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Traffic returns to Washington bridge that collapsed

Drivers cross the temporary Interstate 5 bridge over the Skagit River that re-opened Wednesday in Burlington, Wash. A section of the bridge collapsed May 23 when it was struck by a truck with an oversize load. (Photo by The Skagit Valley Herald)
Drivers cross the temporary Interstate 5 bridge over the Skagit River that re-opened Wednesday in Burlington, Wash. A section of the bridge collapsed May 23 when it was struck by a truck with an oversize load. (Photo by The Skagit Valley Herald)
Copyright 2014 The Associated Press. All rights reserved. This material may not be published, broadcast, rewritten or redistributed.The Associated Press
Wednesday, June 19, 2013 05:53 pm
MOUNT VERNON, Wash. — Cars and trucks are rolling again across the Interstate 5 Skagit River bridge, restoring the traffic flow on the main route between Seattle and Vancouver, British Columbia.A temporary span opened Wednesday morning, replacing a section of the bridge that collapsed May 23 when it was struck by a truck with an oversize load.

Workers with the state Department of Transportation and contractors rushed work on the temporary span to relieve drivers who lined up to detour through Mount Vernon and Burlington. The bridge carries 71,000 vehicles a day.

Those vehicles are back on the freeway, but they'll be slowed at the bridge where the speed is reduced to 40 mph because of narrow lanes on the 160-foot temporary section. It carries two 11-foot lanes in each direction. Oversized and overweight loads will still be detoured.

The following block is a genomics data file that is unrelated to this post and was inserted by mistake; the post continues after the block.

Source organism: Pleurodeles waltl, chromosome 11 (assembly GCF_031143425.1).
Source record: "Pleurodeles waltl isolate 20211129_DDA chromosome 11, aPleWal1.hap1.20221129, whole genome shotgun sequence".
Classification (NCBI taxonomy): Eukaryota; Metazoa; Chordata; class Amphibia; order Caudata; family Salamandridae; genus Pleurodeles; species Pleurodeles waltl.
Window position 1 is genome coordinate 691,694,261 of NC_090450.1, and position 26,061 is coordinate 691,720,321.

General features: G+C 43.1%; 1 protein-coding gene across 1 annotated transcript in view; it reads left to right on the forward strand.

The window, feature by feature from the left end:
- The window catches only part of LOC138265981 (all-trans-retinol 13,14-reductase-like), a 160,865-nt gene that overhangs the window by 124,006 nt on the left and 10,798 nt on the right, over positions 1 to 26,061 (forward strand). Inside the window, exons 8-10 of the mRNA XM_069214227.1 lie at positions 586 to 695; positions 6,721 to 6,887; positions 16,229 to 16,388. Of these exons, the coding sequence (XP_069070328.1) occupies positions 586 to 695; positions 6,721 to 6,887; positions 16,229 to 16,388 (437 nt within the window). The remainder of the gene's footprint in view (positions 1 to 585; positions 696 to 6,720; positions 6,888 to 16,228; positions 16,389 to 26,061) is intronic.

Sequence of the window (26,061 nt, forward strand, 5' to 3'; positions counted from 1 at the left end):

The temporary bridge pieces were supplied by Acrow Bridge through an emergency contract the Transportation Department signed with Atkinson Construction. The Max Kuney construction company of Spokane was selected Tuesday for a permanent replacement this fall.

The temporary span and replacement cost nearly $18 million. The federal Transportation Department is paying for all but about $1 million of the work.

Despite all the work, the 58-year-old bridge is still rated as "functionally obsolete" because it was not designed to handle today's traffic volume and big trucks. It's also "fracture critical," meaning that if a single, vital component is compromised, the bridge can crumple again.

In the accident last month, the driver of the oversized truck felt crowded by another southbound semi-truck on the bridge and the load struck a girder, causing one section of the bridge to fall, a preliminary National Transportation Safety Board report said. A final NTSB report on the cause of the bridge failure is likely months away.

A car and pickup truck went into the water and three people were rescued. Washington State Patrol Trooper Sean O'Connell was killed May 31 when his motorcycle collided with a truck while he was directing detoured traffic in Conway.

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